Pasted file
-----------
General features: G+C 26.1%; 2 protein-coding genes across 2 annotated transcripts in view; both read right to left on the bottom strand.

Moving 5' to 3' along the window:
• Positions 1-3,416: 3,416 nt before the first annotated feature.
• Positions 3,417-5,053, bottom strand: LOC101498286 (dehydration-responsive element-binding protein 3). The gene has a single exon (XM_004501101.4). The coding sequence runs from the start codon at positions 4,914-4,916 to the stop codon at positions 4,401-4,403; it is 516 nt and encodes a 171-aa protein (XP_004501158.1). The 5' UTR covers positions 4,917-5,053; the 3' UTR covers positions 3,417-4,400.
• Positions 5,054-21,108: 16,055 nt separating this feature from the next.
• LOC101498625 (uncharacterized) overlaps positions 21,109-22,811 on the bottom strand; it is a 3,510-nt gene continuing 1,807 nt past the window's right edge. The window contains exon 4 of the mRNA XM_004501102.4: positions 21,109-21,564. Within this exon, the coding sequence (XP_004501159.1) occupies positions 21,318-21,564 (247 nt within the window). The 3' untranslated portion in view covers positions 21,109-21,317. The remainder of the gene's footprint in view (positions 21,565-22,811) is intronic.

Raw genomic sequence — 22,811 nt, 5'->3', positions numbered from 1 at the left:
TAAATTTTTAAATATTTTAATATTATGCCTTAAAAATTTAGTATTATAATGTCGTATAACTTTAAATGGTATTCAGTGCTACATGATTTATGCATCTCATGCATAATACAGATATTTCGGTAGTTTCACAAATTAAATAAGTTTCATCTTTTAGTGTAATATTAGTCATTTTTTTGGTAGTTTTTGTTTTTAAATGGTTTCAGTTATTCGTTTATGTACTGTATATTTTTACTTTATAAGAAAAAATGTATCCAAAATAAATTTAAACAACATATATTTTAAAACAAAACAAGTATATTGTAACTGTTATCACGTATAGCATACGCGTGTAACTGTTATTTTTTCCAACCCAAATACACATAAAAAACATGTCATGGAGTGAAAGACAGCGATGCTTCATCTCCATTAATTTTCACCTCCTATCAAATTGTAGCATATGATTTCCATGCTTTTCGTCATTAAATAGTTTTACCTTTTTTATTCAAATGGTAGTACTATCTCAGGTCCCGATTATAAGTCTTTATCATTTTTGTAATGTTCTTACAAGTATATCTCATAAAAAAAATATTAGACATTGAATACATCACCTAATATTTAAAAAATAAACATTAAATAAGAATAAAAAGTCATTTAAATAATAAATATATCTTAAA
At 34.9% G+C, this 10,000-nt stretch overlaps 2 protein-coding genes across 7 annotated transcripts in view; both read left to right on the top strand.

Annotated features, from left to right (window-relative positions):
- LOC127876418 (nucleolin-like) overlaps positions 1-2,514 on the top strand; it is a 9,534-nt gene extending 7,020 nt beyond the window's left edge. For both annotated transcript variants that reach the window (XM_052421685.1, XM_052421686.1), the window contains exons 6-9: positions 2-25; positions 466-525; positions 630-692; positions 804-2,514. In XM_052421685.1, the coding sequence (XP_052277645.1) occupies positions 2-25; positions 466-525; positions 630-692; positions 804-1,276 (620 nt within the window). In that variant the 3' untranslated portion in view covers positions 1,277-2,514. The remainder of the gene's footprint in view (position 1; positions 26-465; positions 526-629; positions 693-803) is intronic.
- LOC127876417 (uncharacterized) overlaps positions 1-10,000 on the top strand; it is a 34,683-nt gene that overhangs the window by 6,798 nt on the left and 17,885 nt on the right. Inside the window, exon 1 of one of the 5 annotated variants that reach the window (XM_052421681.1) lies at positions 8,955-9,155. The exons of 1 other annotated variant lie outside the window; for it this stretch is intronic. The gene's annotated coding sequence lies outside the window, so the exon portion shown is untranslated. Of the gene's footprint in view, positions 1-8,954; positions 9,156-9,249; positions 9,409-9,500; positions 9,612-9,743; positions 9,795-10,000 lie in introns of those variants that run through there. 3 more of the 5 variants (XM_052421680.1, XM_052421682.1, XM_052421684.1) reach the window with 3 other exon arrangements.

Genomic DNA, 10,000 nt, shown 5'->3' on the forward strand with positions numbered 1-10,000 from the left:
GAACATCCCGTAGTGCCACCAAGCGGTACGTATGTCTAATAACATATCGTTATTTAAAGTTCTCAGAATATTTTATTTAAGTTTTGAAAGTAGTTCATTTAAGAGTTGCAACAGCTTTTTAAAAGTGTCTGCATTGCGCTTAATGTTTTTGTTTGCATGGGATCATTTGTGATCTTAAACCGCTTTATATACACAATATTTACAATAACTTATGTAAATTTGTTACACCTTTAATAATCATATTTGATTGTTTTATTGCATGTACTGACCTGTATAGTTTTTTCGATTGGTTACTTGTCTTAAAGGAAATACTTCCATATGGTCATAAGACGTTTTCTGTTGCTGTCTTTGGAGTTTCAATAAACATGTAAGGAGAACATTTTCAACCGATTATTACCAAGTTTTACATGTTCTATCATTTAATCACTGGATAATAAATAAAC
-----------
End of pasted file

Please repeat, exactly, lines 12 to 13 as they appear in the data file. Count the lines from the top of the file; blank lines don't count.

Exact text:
- LOC127876417 (uncharacterized) overlaps positions 1-10,000 on the top strand; it is a 34,683-nt gene that overhangs the window by 6,798 nt on the left and 17,885 nt on the right. Inside the window, exon 1 of one of the 5 annotated variants that reach the window (XM_052421681.1) lies at positions 8,955-9,155. The exons of 1 other annotated variant lie outside the window; for it this stretch is intronic. The gene's annotated coding sequence lies outside the window, so the exon portion shown is untranslated. Of the gene's footprint in view, positions 1-8,954; positions 9,156-9,249; positions 9,409-9,500; positions 9,612-9,743; positions 9,795-10,000 lie in introns of those variants that run through there. 3 more of the 5 variants (XM_052421680.1, XM_052421682.1, XM_052421684.1) reach the window with 3 other exon arrangements.

Genomic DNA, 10,000 nt, shown 5'->3' on the forward strand with positions numbered 1-10,000 from the left: